Cargo and Freight

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Energy production in North Dakota and Alberta continues to grow, and producers are counting on railroads to help them get crude oil to market. Much of this oil comes to or through the Midwest. The dangers of shipping oil by rail were most recently demonstrated when two trains collided near Fargo, N.D., on Dec. 30, leading to a derailment. Explosions and fire in at least 10 oil-carrying cars followed, and the town of Casselton had to be evacuated.

State capitals were where the action was in 2013, with six states approving significant revenue packages and a number of others setting in motion plans for 2014, when the activity is expected to continue around the country. Some of the attention now shifts back to Washington as Congress must again consider legislation to authorize federal transportation programs and decide what to do about the dwindling Highway Trust Fund and as the legacy of the 2012 legislation, known as MAP-21, is cemented. Meanwhile public-private partnerships, which have helped some states fund pricey transportation projects and weather fiscal uncertainty in recent years, will likely continue to evolve in the year ahead. All this as officials at all levels of government and other stakeholders continue to seek approaches to ensure the vision of a multi-modal future for communities and commerce is realized. Here’s my expanded article on the top 5 issues in transportation for 2014 and a wide variety of additional CSG and non-CSG resources where you can read more.

With the government shutdown continuing into a second week, there may be a whole lot less bureaucracy in Washington these days. But that actually may be throwing up some roadblocks for the completion of transportation projects around the country. I also have links to some recent reports on performance measurement, transportation funding and why some public-private partnerships fail.

While 2013 has been a big year for states considering and approving new transportation revenues, there are signs that a number of states are still struggling to figure out how to pay for maintaining their infrastructure. There’s a plan in Texas to convert some drilling-affected roads to gravel. Meanwhile, Pennsylvania has started posting weight restrictions on some of its bridges. I also have a number of other recent items below to catch you up on the last couple of weeks and provide plenty of reading material through the long holiday weekend.

The final morning of CSG’s Transportation Policy Academy in Portland, Oregon featured a transportation policy roundtable, which included a presentation on the American Society of Civil Engineers’ 2013 Report Card for America’s Infrastructure. Greg DiLoreto is the 2013 President of ASCE and since 1999 has served as General Manager and CEO for the second largest water utility in Oregon, the Tualatin Valley Water District, which serves over 200,000 in the west Portland metro area. He told policy academy attendees the infrastructure grades in the new report card aren’t acceptable and America is paying a heavy price.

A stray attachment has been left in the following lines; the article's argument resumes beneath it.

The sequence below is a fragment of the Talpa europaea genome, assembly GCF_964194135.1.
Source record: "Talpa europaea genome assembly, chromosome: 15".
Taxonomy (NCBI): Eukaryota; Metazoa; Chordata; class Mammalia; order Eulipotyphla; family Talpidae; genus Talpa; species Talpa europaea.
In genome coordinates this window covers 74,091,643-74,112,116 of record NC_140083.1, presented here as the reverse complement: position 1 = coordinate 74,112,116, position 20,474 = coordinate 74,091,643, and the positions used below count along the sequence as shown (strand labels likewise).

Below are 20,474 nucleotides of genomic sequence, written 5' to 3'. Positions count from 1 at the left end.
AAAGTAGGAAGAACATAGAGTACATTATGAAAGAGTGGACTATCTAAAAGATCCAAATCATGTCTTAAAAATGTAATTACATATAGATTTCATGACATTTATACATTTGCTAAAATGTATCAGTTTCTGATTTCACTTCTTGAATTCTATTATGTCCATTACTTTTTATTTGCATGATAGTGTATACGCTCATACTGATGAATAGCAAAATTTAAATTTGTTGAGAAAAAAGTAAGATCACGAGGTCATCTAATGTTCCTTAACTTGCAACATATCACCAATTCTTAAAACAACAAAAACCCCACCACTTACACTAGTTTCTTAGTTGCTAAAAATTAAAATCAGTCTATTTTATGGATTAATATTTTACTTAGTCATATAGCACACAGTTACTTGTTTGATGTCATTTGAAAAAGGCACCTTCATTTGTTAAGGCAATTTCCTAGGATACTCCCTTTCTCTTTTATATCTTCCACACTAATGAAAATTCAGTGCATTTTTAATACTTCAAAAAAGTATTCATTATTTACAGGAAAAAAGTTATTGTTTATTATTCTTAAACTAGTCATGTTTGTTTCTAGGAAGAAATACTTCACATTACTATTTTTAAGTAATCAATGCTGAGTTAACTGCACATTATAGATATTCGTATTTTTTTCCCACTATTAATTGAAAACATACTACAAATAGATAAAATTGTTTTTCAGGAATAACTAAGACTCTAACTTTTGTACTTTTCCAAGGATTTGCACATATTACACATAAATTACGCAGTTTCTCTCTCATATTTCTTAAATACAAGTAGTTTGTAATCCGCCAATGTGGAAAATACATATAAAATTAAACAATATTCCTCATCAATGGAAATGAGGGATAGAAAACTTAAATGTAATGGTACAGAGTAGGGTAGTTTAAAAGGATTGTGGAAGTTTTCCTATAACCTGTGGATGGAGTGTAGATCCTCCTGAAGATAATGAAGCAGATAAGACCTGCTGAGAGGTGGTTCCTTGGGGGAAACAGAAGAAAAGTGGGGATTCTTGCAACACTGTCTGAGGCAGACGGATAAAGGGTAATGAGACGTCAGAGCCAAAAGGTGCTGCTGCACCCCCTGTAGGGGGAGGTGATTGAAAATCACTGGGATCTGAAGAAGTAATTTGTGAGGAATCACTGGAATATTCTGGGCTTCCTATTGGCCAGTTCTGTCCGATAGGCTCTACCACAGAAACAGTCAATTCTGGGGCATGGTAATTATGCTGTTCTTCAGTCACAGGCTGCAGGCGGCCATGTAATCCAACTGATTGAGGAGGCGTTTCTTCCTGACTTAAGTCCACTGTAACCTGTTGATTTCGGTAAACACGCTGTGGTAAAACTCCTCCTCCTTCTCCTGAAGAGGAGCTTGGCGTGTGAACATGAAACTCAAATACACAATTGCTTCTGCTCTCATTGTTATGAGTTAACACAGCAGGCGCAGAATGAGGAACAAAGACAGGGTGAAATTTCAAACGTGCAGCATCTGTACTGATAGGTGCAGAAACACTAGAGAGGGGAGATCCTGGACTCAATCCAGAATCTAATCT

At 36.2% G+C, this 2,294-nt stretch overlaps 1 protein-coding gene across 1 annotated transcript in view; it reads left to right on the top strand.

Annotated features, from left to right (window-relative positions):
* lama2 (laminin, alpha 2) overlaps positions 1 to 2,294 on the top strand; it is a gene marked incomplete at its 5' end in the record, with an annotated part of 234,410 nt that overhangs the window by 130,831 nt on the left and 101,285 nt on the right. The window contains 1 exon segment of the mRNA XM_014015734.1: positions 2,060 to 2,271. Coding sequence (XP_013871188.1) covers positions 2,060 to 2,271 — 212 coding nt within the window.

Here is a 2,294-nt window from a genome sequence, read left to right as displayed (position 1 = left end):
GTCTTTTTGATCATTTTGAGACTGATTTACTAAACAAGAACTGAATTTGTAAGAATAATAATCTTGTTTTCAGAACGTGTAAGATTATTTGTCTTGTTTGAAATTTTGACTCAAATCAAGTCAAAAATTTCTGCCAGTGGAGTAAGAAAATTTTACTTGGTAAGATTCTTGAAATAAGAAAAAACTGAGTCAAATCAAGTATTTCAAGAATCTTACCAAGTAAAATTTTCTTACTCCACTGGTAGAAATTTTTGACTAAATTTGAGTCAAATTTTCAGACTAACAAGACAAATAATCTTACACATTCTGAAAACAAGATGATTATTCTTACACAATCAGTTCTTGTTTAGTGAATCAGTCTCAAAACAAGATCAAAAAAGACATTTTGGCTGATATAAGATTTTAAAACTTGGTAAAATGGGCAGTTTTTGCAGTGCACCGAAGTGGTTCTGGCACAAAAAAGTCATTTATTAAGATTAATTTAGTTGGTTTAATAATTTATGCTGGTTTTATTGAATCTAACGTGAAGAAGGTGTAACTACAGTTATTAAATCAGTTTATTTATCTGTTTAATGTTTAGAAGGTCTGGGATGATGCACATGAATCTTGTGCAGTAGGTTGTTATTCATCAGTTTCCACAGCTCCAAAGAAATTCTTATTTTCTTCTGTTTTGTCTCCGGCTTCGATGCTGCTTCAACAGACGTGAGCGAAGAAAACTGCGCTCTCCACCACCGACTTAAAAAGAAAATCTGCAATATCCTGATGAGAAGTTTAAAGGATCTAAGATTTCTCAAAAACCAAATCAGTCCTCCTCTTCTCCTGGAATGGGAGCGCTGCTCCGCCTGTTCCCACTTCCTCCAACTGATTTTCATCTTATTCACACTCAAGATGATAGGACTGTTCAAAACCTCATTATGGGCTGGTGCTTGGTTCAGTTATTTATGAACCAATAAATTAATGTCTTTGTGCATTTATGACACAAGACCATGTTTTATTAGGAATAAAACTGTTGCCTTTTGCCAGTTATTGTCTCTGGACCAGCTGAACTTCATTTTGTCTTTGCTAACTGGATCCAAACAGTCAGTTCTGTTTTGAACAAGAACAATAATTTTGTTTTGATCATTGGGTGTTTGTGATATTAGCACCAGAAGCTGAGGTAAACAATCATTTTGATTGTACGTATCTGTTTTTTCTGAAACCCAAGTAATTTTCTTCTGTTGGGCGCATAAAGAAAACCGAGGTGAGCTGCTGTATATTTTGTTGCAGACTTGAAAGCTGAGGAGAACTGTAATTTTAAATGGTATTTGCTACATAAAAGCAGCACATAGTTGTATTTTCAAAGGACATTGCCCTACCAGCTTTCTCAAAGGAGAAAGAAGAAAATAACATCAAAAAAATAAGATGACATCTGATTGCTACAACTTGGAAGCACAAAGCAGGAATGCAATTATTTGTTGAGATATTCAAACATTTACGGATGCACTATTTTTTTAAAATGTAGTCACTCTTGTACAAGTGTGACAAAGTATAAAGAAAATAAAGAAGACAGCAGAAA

The CSG Transportation Policy Academy got underway July 18th with a tour of the Port of Portland, a diversified facility that is critical to the state’s economy. Attendees heard from the port’s Community Affairs Tour and Outreach Manager Brooke Berglund and State Government Relations Manager Annette Price about the port’s imprint and about how it has benefitted from a state grant and loan program called Connect Oregon that has helped fund key upgrades to aviation, marine and rail infrastructure.

The ongoing Panama Canal expansion is perhaps the most transformative global transportation project now in progress. Upon completion in 2014, the expanded Panama Canal will facilitate an even greater flow of trade between Asia and the Americas and will substantially impact the volume of trade reaching Gulf and Atlantic Coast ports in the United States. The impetus for the expansion of the Canal, approved by the people of Panama in October 2006, sprang from that nation’s desire to continue as a pivotal player in global trade patterns and strategically leverage its greatest asset—the Panama Canal—for its own economic well-being. 

Efforts by states and communities to move forward with infrastructure investment were among the reasons some areas of transportation saw improvement in recent years, according to a new report from the American Society of Civil Engineers that provides a treasure trove of information for state officials about exactly what the nation faces.

CSG's Senior Transportation Analyst Sean Slone outlines the top five issues for 2013, including implementation of the new transportation authorization bill, future transportation financing options, America's infrastructure needs, and preparing for an expanded Panama Canal. 

While 2012 saw Congress finally take action on a federal surface transportation authorization bill, much of the action in 2013 could shift to state capitals and set the stage for what’s likely to be a pivotal 2014. Here’s my list of the top 5 issues in transportation for 2013 and some additional resources where you can read more.